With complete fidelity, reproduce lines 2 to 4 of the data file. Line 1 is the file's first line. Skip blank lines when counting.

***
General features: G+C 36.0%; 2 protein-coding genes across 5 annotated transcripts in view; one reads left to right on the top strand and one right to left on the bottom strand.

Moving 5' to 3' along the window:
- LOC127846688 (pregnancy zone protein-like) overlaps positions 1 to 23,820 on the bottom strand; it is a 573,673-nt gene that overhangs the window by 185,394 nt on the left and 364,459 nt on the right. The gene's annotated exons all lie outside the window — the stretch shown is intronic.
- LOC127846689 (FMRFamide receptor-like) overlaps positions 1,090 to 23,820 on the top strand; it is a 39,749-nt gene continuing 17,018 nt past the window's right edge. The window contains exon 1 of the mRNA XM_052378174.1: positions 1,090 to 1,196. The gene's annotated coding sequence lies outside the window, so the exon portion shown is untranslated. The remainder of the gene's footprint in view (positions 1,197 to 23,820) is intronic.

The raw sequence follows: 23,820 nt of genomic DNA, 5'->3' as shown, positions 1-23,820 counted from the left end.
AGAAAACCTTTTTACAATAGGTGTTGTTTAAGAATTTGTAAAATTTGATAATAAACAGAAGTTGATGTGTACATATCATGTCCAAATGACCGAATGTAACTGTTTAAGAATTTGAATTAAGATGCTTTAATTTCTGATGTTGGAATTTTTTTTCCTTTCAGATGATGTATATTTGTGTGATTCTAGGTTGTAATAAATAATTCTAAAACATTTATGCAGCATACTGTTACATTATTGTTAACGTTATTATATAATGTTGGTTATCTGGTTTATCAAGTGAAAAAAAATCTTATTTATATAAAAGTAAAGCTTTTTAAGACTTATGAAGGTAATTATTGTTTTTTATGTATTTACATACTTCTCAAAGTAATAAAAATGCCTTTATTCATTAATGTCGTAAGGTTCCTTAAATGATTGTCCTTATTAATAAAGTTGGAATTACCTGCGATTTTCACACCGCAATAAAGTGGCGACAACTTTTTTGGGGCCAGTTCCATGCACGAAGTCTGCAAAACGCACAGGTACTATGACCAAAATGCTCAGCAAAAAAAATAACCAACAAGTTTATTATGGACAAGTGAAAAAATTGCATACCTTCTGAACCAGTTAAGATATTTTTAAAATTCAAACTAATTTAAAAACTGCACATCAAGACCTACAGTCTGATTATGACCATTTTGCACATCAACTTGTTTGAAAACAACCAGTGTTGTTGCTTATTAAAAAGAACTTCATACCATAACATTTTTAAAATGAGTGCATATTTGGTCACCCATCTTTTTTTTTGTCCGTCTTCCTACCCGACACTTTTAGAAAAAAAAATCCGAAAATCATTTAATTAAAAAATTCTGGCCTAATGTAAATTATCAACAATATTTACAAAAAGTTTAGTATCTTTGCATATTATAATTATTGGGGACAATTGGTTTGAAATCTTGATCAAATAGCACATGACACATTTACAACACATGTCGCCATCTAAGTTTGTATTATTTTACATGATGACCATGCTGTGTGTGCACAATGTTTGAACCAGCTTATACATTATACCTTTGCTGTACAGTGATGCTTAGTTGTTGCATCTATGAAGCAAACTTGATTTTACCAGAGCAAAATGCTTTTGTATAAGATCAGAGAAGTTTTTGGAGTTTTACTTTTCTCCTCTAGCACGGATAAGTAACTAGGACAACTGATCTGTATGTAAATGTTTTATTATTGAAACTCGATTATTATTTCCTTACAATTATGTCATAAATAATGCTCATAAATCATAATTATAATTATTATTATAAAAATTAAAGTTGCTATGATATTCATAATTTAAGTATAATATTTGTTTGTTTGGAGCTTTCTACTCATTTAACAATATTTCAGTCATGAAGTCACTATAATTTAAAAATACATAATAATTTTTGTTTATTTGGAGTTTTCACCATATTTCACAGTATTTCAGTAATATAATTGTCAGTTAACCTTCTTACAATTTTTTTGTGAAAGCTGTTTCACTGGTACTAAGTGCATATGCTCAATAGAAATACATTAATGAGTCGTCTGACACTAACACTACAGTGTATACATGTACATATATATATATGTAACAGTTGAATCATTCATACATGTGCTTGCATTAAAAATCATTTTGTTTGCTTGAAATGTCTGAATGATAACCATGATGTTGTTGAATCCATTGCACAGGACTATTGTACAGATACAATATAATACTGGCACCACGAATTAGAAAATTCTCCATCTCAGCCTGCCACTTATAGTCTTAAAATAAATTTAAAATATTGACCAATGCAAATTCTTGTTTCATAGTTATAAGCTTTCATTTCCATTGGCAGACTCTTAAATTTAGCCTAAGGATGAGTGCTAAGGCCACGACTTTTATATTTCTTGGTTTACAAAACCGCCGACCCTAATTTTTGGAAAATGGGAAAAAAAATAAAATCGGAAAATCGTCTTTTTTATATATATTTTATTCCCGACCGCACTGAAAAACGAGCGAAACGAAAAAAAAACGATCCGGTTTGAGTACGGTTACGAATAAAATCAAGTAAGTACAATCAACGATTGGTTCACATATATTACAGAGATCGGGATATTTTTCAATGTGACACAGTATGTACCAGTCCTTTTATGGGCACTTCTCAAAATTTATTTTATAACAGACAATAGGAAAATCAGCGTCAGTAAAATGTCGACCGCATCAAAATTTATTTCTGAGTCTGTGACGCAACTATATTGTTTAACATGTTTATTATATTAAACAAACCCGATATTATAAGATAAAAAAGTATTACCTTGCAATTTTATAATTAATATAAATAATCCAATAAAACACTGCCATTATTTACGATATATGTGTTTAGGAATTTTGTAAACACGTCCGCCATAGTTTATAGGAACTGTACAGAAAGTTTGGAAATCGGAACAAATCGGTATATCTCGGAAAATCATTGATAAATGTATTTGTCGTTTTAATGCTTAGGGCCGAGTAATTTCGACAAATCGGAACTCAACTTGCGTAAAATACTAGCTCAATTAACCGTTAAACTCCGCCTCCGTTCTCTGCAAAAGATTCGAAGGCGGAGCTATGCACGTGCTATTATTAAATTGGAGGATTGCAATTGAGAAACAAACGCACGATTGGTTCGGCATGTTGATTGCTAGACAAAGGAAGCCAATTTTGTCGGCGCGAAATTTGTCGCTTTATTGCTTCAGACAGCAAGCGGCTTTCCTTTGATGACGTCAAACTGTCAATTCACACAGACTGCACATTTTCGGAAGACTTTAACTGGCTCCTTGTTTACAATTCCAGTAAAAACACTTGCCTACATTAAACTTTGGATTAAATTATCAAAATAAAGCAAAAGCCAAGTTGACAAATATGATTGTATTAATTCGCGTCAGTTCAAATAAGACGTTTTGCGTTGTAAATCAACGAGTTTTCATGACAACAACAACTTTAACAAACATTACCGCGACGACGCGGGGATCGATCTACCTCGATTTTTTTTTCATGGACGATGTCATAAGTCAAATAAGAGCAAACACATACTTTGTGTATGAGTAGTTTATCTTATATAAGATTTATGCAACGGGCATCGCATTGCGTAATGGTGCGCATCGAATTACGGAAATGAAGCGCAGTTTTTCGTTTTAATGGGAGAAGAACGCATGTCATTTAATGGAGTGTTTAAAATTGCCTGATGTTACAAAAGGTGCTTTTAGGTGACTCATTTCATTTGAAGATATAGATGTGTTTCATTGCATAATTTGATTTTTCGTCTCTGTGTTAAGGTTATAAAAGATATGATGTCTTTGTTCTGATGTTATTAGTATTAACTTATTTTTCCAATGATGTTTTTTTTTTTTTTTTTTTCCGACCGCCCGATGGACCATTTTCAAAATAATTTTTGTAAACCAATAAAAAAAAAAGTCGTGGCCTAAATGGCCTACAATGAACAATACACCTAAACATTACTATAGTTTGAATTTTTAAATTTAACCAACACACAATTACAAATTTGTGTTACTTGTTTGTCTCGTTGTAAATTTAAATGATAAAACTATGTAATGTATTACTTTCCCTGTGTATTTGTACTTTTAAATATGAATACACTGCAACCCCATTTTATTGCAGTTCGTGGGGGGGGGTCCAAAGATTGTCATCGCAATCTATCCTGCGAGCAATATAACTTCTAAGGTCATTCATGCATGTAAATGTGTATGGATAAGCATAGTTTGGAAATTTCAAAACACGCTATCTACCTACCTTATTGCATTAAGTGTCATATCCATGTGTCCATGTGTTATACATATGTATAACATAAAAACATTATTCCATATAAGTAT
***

Moving 5' to 3' along the window:
- LOC127846688 (pregnancy zone protein-like) overlaps positions 1 to 23,820 on the bottom strand; it is a 573,673-nt gene that overhangs the window by 185,394 nt on the left and 364,459 nt on the right. The gene's annotated exons all lie outside the window — the stretch shown is intronic.
- LOC127846689 (FMRFamide receptor-like) overlaps positions 1,090 to 23,820 on the top strand; it is a 39,749-nt gene continuing 17,018 nt past the window's right edge. The window contains exon 1 of the mRNA XM_052378174.1: positions 1,090 to 1,196. The gene's annotated coding sequence lies outside the window, so the exon portion shown is untranslated. The remainder of the gene's footprint in view (positions 1,197 to 23,820) is intronic.